State v. Ralls

Annotate this Case

216 Kan. 692 (1975)

533 P.2d 1294

STATE OF KANSAS, Appellee, v. RICHARD D. RALLS, Appellant.

No. 47,585

Supreme Court of Kansas.

Opinion filed April 5, 1975.

Ernest H. Moulos, of Moulos & Rees, of Wichita, argued the cause and was on the brief for the appellant.

Clifford L. Bertholf, assistant district attorney, argued the cause, and Curt T. Schneider, attorney general, and Keith Sanborn, district attorney, were with him on the brief for the appellee.

The opinion of the court was delivered by

OWSLEY, J.:

This is an appeal from a conviction for aggravated robbery (K.S.A. 21-3427) and two counts of kidnapping (K.S.A. 21-3420). The charges arose out of a robbery of a grocery store in Wichita, Kansas. Defendant claims procedural errors in the trial court, stressing error in admitting a confession.

On November 29, 1973, the Wichita police were summoned to a Mr. D's grocery store after receiving notification that the store's silent alarm had been set off. Upon arriving at the store, the police officer observed that a robbery was in progress and he immediately called for assistance. In the meantime, defendant and his accomplice, Johnny Crouch, had forced the store owner at gunpoint to open the safe and turn over its contents. When the robbers realized the police had arrived they both fled to the back of the store. By this time four police officers were at the scene and were able to free the store owner and a customer who had been tied by the robbers. The police then worked their way toward the back of the store where defendant and Crouch were hiding. As the officers moved toward the back, Crouch voluntarily surrendered himself and was taken into custody. With the permission of the police Crouch tried to talk to *693 defendant who was still hiding. Unable to get defendant to give himself up, the police threw a tear gas canister under the double doors of the back room area where it exploded. They attempted to shoot a second tear gas canister into the back room, but it hit the doors and fell to the floor. Approximately five minutes later the defendant succumbed to the effects of the tear gas and surrendered.

Within seconds, defendant was handcuffed and taken outside the store where he was advised of his constitutional rights. After acknowledging that he understood these rights and was willing to talk, the officers elicited statements from defendant relating to the vehicle used in the robbery. Further questioning of defendant took place at the police station shortly thereafter. After signing a written waiver of rights, defendant made a full confession of the crime.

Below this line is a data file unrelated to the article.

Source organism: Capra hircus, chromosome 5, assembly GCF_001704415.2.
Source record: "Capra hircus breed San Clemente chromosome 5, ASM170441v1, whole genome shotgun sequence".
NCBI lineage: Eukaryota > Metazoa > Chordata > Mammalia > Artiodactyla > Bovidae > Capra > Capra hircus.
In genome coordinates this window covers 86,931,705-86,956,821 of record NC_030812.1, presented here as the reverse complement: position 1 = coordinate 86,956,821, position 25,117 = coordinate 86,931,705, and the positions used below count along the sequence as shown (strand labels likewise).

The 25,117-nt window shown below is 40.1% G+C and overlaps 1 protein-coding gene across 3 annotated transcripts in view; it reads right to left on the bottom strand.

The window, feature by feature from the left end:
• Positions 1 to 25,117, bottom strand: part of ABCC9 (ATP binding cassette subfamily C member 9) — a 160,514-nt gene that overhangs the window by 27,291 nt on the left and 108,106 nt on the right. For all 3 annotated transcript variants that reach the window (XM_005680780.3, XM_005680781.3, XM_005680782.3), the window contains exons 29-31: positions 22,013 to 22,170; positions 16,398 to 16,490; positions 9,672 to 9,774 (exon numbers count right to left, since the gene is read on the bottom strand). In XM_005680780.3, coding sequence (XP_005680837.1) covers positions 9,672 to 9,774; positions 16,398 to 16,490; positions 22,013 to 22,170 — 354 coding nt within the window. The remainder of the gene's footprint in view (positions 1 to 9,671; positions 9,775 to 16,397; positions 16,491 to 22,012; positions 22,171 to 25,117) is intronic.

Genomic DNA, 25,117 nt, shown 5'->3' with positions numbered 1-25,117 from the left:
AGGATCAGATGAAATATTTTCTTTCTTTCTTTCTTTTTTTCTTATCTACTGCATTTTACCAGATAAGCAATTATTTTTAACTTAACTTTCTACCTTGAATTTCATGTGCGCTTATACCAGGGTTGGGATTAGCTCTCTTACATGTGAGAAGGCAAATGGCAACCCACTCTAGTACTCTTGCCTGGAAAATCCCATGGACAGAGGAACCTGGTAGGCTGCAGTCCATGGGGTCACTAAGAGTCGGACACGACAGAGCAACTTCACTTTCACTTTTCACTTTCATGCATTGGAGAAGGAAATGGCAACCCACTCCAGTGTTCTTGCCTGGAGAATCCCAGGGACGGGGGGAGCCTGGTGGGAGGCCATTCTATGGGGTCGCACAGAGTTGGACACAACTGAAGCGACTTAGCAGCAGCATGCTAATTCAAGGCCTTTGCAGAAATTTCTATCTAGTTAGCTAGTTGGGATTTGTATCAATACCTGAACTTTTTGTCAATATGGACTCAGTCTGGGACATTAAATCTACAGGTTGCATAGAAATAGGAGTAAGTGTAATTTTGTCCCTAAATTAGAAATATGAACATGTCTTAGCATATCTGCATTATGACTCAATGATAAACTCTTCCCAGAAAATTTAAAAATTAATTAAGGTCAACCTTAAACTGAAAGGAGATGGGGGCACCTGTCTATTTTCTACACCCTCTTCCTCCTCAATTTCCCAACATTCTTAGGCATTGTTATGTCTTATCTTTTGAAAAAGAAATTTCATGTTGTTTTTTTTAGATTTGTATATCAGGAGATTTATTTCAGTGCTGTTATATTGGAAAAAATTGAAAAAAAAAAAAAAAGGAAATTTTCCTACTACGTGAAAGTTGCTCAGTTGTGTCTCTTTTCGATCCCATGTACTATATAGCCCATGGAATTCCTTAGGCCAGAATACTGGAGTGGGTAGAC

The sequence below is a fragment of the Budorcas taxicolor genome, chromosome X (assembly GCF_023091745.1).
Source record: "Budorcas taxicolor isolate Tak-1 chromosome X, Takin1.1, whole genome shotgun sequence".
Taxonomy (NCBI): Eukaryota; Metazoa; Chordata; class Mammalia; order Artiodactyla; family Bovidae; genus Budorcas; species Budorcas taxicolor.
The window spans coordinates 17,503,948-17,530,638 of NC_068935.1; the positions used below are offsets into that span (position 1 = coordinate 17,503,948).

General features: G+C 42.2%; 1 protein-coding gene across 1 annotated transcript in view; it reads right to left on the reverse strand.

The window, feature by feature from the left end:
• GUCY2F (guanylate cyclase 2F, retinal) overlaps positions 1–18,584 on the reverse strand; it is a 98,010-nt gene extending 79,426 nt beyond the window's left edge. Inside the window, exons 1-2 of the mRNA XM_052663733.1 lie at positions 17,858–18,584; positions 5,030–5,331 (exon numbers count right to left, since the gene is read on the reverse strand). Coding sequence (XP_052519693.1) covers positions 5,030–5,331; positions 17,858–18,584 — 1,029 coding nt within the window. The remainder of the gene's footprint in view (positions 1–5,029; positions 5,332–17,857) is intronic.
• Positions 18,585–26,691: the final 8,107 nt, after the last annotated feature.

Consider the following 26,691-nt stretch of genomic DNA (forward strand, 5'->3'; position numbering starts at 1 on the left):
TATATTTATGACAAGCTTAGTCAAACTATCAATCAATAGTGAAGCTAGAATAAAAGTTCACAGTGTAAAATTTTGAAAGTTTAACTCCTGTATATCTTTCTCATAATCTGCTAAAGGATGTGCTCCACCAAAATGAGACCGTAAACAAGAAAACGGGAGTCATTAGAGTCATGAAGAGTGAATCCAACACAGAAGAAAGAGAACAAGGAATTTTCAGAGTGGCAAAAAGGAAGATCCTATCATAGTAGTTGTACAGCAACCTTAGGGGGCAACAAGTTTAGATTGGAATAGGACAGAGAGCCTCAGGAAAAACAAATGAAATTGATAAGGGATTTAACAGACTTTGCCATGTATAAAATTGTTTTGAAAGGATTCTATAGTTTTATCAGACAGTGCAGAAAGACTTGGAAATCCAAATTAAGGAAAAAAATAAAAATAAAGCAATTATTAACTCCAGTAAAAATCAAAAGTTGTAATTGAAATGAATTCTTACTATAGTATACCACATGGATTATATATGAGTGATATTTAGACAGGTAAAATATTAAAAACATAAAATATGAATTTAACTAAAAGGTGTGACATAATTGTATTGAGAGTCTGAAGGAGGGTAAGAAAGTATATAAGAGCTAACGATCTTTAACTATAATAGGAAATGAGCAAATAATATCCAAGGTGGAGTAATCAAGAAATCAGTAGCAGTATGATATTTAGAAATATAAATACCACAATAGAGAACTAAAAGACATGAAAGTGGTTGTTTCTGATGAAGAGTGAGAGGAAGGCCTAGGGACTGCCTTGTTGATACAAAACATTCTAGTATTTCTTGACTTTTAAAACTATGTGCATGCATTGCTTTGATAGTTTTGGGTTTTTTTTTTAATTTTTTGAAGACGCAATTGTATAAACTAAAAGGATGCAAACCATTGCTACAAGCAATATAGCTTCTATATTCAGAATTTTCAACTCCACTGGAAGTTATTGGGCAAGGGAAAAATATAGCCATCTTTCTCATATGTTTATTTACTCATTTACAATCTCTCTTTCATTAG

Defendant was arraigned on November 29, 1973, the same day he was arrested. His preliminary hearing was set for docket call on December 5, 1973, and eventually for hearing on December 12, 1973. On December 12, defendant requested a continuance which was granted. His case was reset for December 29, 1973, at which time he was bound over to district court.

Prior to his trial, defendant filed a motion to suppress all testimonial evidence that was the result of his in-custody interrogation. A Jackson v. Denno hearing was held and defendant's motion was overruled.

As defendant's first point on appeal he contends the trial court erred in admitting into evidence the confessions and statements challenged by his motion to suppress. In support of his claim defendant argues the confession was obtained while he was under the influence of tear gas, and therefore any statements made by him were not freely and voluntarily given. Although defendant does not provide a record of the preliminary proceedings, testimony of various witnesses at the trial is sufficient to dispose of this issue.

It is a general rule of appellate review that error is never presumed on appeal, and the appellant has the burden of establishing affirmatively that error has been committed. (State v. Darling, 208 Kan. 469, 493 P.2d 216.) When the trial court determines the admissibility of a confession by a defendant, this determination will not be disturbed on appeal if it is supported by competent evidence. (State v. Kimmel, 202 Kan. 303, 448 P.2d 19.)

To support his contention defendant cites testimony of various witnesses which established tear gas in the store was "fairly thick"; *694 one police officer was taken to the hospital because of its effects, and defendant was affected by the tear gas. On direct examination defendant testified that during the period he was being questioned by the police he was suffering from a running nose, watering eyes, and a headache. The state admits defendant was affected by the tear gas, yet it points out there was no testimony by the defense as to his condition at either of the times defendant waived his constitutional rights.

Whether a confession is freely or voluntarily given depends upon a consideration of the totality of circumstances, and where there is a genuine conflict in the evidence, great reliance must be placed upon the finder of fact. (State v. Harden, 206 Kan. 365, 480 P.2d 53.) Based on the evidence presented at trial, we cannot say the trial court erred in permitting defendant's confession to be admitted into evidence.